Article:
The Last Of Us: Has Naughty Dog Made A Mistake?

The Last Of Us: Has Naughty Dog Made A Mistake?

Will it differ enough from the films it resembles?

by: Edge_11SS

©2012 Nicholas Capozzoli

I’m not quite sure what I think about Naughty Dog’s The Last Of Us, and that’s odd.

I mean, I’m a well-documented fan of post-apocalyptic fare, doubly so if it’s of the zombie variety. I’m also enamored with Naughty Dog‘s work, particularly in the Uncharted series.

The Last Of Us seems to be cut from the same high-quality cloth, too. So why is it that I don’t find myself instantly smitten with this game the way that I have with their previous works?

Seen that before?

The obvious answer is that the game looks awfully familiar.

Uncharted‘s influence is noteworthy, from the engine, to the environment, to the animations and acting.

Add to that the well-documented similarity that the female protagonist, Ellie, has to actress Ellen Page, and Joel’s “everyman” looks, and that feeling of familiarity gets all the more palpable.

And that’s all before we touch upon the inclusion of zombies, a fad that just might now have begun its inevitable wane. Cordyceps fungus non-withstanding, these look to be roughly the same zombies that we’ve been shooting for the past four-odd years.

It’s probably no wonder then, that some people are a bit guarded in their enthusiasm.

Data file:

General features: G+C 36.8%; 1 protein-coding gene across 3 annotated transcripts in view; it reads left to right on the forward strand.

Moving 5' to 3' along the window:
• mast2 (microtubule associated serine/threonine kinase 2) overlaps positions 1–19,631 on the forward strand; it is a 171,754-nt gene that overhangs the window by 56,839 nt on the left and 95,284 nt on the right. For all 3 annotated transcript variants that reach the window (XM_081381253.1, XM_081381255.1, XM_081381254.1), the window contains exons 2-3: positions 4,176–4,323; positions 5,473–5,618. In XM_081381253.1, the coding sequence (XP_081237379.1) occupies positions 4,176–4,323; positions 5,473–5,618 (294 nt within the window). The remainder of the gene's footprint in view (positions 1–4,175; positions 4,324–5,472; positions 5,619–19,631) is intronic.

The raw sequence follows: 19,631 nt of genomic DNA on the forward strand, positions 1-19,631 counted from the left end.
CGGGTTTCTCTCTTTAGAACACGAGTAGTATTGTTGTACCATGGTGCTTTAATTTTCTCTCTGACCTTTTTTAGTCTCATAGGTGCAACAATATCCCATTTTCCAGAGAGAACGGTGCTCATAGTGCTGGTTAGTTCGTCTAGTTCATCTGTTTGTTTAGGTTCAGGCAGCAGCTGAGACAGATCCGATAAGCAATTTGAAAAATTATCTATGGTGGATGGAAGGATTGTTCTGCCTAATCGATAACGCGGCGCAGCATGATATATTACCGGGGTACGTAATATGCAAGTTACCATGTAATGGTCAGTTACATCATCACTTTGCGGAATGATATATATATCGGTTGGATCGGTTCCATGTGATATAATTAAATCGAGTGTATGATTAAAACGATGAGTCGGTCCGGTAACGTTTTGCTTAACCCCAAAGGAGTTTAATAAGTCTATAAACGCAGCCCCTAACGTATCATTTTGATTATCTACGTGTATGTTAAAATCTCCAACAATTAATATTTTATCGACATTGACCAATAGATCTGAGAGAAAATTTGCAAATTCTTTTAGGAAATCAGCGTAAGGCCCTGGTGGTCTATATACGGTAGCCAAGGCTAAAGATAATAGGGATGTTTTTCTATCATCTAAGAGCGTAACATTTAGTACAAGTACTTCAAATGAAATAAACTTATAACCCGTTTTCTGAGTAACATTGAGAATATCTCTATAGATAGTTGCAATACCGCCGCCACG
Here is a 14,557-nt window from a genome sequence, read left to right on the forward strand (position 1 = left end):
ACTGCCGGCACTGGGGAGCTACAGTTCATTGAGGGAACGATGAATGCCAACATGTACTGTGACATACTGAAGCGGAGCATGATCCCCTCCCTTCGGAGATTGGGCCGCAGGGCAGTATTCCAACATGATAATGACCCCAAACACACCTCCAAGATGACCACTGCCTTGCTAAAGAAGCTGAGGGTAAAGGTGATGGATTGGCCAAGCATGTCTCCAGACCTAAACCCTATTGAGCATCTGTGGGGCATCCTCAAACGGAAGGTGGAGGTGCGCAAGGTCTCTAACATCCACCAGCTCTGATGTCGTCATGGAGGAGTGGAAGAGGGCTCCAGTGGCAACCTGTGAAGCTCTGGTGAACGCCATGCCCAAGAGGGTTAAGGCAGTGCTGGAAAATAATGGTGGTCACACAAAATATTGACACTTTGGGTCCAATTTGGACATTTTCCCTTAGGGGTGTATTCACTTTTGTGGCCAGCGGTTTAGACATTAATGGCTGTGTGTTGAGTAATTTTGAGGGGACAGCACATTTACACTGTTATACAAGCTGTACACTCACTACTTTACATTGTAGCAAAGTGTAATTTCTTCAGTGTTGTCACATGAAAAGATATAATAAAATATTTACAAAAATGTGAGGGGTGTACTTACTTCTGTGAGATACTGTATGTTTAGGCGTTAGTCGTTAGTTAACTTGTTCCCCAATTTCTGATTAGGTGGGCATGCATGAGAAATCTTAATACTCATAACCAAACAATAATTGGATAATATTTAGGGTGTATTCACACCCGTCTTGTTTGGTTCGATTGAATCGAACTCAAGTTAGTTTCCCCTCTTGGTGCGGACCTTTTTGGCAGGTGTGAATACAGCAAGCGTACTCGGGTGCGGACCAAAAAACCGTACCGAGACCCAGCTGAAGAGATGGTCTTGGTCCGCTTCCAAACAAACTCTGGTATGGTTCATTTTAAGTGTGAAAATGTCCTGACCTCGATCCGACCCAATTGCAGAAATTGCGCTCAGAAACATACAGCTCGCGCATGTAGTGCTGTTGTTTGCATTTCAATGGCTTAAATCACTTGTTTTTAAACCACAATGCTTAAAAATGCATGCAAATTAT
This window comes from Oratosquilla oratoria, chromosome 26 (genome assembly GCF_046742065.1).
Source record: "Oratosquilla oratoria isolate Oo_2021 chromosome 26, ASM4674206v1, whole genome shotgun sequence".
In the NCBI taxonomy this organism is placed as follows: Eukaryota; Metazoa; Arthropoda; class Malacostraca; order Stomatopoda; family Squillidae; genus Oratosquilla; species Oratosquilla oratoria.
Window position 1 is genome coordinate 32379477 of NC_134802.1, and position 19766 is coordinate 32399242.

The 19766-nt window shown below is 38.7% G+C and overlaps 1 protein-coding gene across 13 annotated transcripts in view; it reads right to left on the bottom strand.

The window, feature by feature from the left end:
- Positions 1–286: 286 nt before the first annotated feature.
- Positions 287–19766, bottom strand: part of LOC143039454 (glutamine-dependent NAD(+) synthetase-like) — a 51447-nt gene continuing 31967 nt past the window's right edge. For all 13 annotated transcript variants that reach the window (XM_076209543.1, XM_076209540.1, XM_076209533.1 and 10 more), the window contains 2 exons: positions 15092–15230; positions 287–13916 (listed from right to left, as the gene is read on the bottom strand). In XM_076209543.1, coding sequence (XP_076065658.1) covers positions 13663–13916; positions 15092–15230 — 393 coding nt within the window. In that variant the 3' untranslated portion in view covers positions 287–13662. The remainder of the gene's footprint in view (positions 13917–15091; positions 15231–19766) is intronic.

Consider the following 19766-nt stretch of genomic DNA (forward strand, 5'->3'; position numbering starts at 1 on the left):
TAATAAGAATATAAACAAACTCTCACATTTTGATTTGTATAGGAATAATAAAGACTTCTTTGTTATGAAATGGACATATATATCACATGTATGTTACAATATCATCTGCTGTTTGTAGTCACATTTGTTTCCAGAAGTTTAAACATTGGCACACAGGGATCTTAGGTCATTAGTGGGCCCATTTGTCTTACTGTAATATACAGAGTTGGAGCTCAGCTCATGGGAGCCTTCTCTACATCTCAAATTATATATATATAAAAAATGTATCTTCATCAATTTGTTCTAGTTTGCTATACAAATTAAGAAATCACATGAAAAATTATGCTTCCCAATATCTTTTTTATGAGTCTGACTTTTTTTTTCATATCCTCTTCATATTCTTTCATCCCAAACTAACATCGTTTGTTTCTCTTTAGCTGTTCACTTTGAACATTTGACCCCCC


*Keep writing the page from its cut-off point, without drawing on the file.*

And yet Naughty Dog’s champion pedigree still makes one wonder. Is there still interest to be mined from these familiar elements?

Or did Naughty Dog paint themselves into an unenviable corner, left trying to pitch us something that we’ve already seen before?

It’s NOT a Zombie Game! Apparently.

Taking in the VGA trailer, the game’s concept art, and the brief summary afforded us at this early state,  you are given the impression that The Last Of Us is going for a more personal, character-driven angle on the zombie apocalypse.

Indeed, Naughty Dog seems loathe to even refer to it as a zombie game (which might be telling too, in its own way).

Problem is, we’ve been seeing a lot of that angle lately, but perhaps not so much in gaming, where zombies seem to offer too much as arcade-style shooting targets to really inspire contemplation or real emotion. In the world of film, it’s been well-trod ground lately, from 28 Days Later, to I Am Legend, to The Walking Dead.

What can The Last Of Us offer that they didn’t?